WOOD-RIDGE, NJ -- People passing along Hackensack Street may have noticed the field of American flags recently planted on the front lawn of Wood-Ridge Junior/Senior High School. The display is the undertaking of technology teacher Sean Rutherford, along with the assistance of his students, in recognition of the town residents who had served in the military, ahead of Memorial Day.

Displayed on the high school’s front lawn are 702+ American flags, representing the servicemen/women from World War 1 and World War 2. There are also 13 flags circling each tree representing the 13 original colonies.

“Our servicemen and women are always working/fighting on our behalf. They spend months away from their family and friends, sometimes in countries halfway around the world,” said Rutherford. “They miss their children's dance recitals, baseball games, graduations, or birthdays. Others miss time with their parents or grandparents who may be in struggling health.  I felt doing something as simple as placing flags on the front lawn of our school was a way to show our appreciation for all they do and all they sacrifice.”

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“Rutherford personally researched the history behind the veterans from Wood-Ridge who served in those wars and purchased the 700 flags with his own money" Assistant Principal Maria Barrows stated. He spoke to his students about this project” who helped him place the flags on the lawn.

“Mr. (Joseph) Sutera (principal) and I are very proud of this project,” she said.

“The goal was to place a flag for each service member on the front lawn of school in order to honor them this weekend,” explained Rutherford. “The 702 flags were originally going to be placed representing the 702 servicemen from World War I and World War II.  However, I purchased 1,000 flags and felt that just because I don't know all the other names, I'll still honor them by placing as many as I have in their honor.”

“This project is an incredible undertaking and I must admit, I started the journey too late this year to allow ample time for each contributor to find the necessary information,” he said.

Rutherford reached out to several local organizations for assistance in researching residents that had served, including the Wood-Ridge Historical Society, Wood-Ridge Memorial Library and Wood-Ridge VFW Post 3616. The major conflicts he researched included the Revolutionary War, Civil War, WW I, WW II, Korean War, Vietnam War, and the two Gulf Wars. He explained that “the Historical Society is assisting him with the names during the Revolutionary and Civil Wars as both conflicts took place before Wood-Ridge was incorporated in 1894.”

He noted that the Wood-Ridge Memorial Library provided him with Honor Roll lists of those that served and those that were Killed in Action (KIA) for World War I and World War II. The VFW Post is is assisting with the names and numbers for the Korean War, Vietnam War, and two Gulf Wars.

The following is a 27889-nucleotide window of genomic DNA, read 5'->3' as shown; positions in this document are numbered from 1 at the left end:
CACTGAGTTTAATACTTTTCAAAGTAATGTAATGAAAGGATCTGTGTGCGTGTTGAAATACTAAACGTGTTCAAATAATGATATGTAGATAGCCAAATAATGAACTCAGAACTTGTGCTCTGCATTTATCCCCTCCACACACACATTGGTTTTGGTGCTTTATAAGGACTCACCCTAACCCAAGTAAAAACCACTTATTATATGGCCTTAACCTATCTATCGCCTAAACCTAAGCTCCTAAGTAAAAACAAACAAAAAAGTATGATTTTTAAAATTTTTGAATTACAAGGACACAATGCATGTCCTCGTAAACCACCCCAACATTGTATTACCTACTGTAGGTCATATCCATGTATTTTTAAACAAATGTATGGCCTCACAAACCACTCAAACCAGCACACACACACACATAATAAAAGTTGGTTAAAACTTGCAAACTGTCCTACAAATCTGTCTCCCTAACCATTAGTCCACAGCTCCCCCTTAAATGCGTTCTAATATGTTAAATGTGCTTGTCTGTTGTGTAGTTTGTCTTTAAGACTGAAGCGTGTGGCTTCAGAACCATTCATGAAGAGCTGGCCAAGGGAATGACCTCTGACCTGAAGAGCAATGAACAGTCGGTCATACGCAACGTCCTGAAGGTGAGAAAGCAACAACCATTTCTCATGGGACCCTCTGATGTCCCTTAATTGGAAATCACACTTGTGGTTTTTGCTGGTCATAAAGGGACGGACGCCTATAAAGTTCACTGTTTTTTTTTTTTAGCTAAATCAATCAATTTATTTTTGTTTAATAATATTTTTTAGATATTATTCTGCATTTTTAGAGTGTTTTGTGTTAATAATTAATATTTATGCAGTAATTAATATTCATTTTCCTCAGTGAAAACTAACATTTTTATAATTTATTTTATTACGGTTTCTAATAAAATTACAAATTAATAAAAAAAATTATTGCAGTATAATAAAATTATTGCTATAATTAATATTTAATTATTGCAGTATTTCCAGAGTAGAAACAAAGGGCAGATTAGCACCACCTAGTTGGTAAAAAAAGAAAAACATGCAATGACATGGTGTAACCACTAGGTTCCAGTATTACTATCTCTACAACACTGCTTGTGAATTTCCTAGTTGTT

“Everyone was incredibly helpful and I owe them the world for their assistance,” Rutherford said.  

He lauded the help of Wood-Ridge Memorial Library Director Margaret Mellett, 

“Her knowledge and assistance was outstanding," Rutherford stated.  "I couldn't have even gotten this started without her help. She's helping me to set up a lesson with my students using the Library's Ancestry Database to research service members and their military records.”

Rutherford has a personal connection to those who serve the country. His grandfather, William T. Rutherford, born and raised in Hoboken, served in World War II as part of the 2nd Infantry Division, which was part of the U.S. advance that fought at the Battle of the Bulge.

“In my classroom hangs pictures of my former students who are currently serving in the Armed Services,” he said.

“Students have written wonderful essays about what Memorial Day means to them,” he noted.  “It was refreshing to see how they appreciate the day for what it really is and not just a day off from school.”

What does Rutherford hope that the students and community get from the display?

“So many people see Memorial Day weekend as an extra day off, a beach getaway, or the unofficial start of summer." Rutherford stated. "Those things are nice to do, but I want people to understand the sacrifice the men and women in uniform have given for us, some even paid the ultimate sacrifice and gave up their life for our country,” he said. “If I can get students or community members to stop and think about what Memorial Day is really about, then I've succeeded.”


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